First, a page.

Departmental Bulletin Paper Instructors’ Backgrounds and Learner Attitudes in Japan : A Pilot Study of Two Universities

Ritchie, Zane  ,  北村, 優子

11 ( 1 )  , pp.59 - 67 , 2018-03 , 城西大学現代政策学部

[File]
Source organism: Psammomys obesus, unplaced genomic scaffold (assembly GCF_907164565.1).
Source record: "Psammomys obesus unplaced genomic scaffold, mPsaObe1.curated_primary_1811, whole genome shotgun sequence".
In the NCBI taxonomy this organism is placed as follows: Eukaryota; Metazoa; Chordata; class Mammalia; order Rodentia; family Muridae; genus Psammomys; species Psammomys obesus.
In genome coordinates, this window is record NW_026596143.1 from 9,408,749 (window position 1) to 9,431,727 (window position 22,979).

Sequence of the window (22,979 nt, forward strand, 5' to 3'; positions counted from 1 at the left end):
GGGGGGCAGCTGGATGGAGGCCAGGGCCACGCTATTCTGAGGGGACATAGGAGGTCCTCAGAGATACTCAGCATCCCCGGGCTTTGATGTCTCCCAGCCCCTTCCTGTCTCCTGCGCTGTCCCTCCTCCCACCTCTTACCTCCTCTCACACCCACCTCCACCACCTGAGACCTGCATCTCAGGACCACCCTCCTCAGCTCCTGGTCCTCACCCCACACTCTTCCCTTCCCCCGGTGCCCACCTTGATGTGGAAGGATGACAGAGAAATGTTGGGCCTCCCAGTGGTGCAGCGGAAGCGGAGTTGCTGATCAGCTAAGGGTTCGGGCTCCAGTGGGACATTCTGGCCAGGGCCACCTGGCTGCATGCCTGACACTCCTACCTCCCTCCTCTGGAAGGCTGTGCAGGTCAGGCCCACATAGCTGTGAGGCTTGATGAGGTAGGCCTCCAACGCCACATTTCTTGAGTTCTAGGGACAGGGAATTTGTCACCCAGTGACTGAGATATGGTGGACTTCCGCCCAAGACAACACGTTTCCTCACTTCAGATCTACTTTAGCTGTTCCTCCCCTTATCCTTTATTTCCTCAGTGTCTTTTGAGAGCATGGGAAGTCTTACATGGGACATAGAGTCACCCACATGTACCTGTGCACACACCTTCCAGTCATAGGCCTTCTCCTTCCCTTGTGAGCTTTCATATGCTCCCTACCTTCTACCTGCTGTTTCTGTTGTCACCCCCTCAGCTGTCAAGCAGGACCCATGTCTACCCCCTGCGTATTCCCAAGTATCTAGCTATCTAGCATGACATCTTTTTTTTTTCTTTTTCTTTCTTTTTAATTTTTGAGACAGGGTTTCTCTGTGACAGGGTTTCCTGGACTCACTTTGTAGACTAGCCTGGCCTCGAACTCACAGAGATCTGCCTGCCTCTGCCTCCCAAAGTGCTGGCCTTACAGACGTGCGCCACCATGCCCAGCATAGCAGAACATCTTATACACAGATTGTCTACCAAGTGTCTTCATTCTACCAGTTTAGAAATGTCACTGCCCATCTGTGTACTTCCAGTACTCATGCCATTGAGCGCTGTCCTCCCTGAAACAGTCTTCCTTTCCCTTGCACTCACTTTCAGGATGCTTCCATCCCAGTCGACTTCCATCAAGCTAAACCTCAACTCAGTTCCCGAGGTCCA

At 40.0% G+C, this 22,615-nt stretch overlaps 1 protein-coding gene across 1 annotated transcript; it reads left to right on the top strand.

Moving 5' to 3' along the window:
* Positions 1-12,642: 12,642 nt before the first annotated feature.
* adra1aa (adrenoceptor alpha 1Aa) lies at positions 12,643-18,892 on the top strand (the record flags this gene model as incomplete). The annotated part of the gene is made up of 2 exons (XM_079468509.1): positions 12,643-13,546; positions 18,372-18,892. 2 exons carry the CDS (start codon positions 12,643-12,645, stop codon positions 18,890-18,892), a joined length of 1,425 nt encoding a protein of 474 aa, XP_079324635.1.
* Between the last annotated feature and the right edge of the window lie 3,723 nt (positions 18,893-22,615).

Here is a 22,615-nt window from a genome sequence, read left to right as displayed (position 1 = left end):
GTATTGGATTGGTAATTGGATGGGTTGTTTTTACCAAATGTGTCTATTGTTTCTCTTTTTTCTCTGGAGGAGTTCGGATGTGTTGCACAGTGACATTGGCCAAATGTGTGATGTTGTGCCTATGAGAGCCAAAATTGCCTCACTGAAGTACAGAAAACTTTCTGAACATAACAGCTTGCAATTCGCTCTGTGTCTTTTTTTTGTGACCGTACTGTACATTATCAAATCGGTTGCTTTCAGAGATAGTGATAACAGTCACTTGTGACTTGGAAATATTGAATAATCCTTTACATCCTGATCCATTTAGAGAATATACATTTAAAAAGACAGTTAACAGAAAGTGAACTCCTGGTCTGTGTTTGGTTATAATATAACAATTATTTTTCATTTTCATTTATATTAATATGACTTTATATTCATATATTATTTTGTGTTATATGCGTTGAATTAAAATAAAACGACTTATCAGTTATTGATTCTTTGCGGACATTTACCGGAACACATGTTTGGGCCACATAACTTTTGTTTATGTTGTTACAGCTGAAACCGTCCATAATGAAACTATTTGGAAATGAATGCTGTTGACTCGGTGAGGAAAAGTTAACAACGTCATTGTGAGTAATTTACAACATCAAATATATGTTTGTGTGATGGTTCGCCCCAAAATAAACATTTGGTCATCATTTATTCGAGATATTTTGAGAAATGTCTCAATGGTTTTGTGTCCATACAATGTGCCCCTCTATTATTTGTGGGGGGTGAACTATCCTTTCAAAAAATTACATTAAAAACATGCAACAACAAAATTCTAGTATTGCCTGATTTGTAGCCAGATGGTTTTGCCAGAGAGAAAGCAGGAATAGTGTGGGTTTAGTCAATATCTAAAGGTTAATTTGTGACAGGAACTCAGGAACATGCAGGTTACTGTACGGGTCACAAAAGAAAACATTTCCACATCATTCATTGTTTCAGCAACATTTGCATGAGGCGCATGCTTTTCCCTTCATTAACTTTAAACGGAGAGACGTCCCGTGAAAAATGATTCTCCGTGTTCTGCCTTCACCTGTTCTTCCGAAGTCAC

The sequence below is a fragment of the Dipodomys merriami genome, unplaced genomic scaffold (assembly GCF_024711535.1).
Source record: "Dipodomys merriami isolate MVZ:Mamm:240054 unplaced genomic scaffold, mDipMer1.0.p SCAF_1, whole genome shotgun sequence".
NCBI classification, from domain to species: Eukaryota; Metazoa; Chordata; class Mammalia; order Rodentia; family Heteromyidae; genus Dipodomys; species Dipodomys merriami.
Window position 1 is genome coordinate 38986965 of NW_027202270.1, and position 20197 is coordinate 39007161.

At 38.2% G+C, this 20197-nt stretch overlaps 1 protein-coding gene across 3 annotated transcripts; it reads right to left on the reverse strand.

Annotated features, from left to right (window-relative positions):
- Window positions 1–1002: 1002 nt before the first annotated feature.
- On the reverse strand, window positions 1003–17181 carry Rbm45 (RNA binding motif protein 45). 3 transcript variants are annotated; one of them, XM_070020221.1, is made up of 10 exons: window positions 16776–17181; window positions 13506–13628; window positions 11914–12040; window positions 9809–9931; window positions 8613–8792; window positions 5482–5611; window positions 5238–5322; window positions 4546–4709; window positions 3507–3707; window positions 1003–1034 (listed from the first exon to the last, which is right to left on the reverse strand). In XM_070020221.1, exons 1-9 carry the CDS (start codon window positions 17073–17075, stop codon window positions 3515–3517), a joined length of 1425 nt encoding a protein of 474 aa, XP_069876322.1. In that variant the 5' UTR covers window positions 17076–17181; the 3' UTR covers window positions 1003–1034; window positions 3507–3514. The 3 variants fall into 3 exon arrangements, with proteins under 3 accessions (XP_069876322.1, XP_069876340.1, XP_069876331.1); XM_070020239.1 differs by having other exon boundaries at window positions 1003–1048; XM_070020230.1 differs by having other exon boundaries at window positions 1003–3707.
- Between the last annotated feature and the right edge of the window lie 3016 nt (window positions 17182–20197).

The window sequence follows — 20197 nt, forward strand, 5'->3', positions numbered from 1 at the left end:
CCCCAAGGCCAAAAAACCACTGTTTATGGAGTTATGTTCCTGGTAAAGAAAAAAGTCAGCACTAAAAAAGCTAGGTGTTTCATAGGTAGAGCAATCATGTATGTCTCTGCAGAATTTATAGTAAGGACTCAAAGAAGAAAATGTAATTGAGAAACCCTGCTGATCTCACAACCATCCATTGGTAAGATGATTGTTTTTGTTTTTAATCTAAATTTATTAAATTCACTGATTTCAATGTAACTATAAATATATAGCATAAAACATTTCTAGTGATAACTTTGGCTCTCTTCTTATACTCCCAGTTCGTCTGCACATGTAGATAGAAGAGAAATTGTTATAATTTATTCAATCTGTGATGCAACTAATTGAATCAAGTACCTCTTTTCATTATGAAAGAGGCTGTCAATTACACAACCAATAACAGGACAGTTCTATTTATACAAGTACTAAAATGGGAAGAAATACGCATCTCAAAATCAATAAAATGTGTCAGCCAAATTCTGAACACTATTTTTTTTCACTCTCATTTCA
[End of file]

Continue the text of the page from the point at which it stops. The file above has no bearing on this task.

In recent years, Japanese universities have begun to expand their English programs and employ more native speakers of English in order to give their students better opportunities to improve their English as well as to promote internationalization. Each native instructor brings with them their own unique cultural background, experience, philosophy and ideas to the classroom.This paper presents the results of a pilot study of a group of students from two Japanese universities and reveals their expectations regarding teaching practice and their engagement in English learning and how it affects their attitudes and motivation toward learning the language.A focus group approach was employed in order to allow the participants to engage freely with one another, with minimal restriction or intervention from the interviewers. The results established that irrespective of the university location, environment, or instructor’s nationality or background, the learners displayed similar types of anxiety towards English study, with much of it connected to their past experiences or exposure to the types of English teachers they had, before they matriculated. It is therefore recommended that university administrators and policy makers take into account that students will likely have anxiety towards English at the tertiary level, and undertake efforts to implement necessary measures and strategies to create less stressful learning environments.

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